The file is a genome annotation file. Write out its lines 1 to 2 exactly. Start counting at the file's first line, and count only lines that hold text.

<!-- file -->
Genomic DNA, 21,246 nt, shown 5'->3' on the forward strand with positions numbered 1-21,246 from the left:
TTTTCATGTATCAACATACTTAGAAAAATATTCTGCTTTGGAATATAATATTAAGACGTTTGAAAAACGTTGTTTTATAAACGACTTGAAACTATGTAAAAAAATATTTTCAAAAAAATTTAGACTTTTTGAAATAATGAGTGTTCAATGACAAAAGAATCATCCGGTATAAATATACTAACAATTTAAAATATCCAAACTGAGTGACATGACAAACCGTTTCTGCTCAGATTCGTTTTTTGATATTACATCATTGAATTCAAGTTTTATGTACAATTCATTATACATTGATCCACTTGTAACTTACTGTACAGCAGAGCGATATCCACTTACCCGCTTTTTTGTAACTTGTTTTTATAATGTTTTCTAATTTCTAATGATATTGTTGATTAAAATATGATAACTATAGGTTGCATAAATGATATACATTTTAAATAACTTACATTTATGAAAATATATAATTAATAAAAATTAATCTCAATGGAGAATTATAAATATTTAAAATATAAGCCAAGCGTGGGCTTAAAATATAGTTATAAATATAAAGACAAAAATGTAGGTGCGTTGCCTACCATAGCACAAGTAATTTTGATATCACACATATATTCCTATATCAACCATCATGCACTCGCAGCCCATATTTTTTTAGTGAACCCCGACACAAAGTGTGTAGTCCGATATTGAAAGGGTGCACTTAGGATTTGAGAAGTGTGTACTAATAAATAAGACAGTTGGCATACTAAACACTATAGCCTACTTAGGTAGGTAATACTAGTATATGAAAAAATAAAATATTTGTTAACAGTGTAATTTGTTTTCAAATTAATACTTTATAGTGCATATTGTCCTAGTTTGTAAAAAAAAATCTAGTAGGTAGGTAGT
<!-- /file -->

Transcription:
Genomic DNA, 21,246 nt, shown 5'->3' on the forward strand with positions numbered 1-21,246 from the left:
TTTTCATGTATCAACATACTTAGAAAAATATTCTGCTTTGGAATATAATATTAAGACGTTTGAAAAACGTTGTTTTATAAACGACTTGAAACTATGTAAAAAAATATTTTCAAAAAAATTTAGACTTTTTGAAATAATGAGTGTTCAATGACAAAAGAATCATCCGGTATAAATATACTAACAATTTAAAATATCCAAACTGAGTGACATGACAAACCGTTTCTGCTCAGATTCGTTTTTTGATATTACATCATTGAATTCAAGTTTTATGTACAATTCATTATACATTGATCCACTTGTAACTTACTGTACAGCAGAGCGATATCCACTTACCCGCTTTTTTGTAACTTGTTTTTATAATGTTTTCTAATTTCTAATGATATTGTTGATTAAAATATGATAACTATAGGTTGCATAAATGATATACATTTTAAATAACTTACATTTATGAAAATATATAATTAATAAAAATTAATCTCAATGGAGAATTATAAATATTTAAAATATAAGCCAAGCGTGGGCTTAAAATATAGTTATAAATATAAAGACAAAAATGTAGGTGCGTTGCCTACCATAGCACAAGTAATTTTGATATCACACATATATTCCTATATCAACCATCATGCACTCGCAGCCCATATTTTTTTAGTGAACCCCGACACAAAGTGTGTAGTCCGATATTGAAAGGGTGCACTTAGGATTTGAGAAGTGTGTACTAATAAATAAGACAGTTGGCATACTAAACACTATAGCCTACTTAGGTAGGTAATACTAGTATATGAAAAAATAAAATATTTGTTAACAGTGTAATTTGTTTTCAAATTAATACTTTATAGTGCATATTGTCCTAGTTTGTAAAAAAAAATCTAGTAGGTAGGTAGT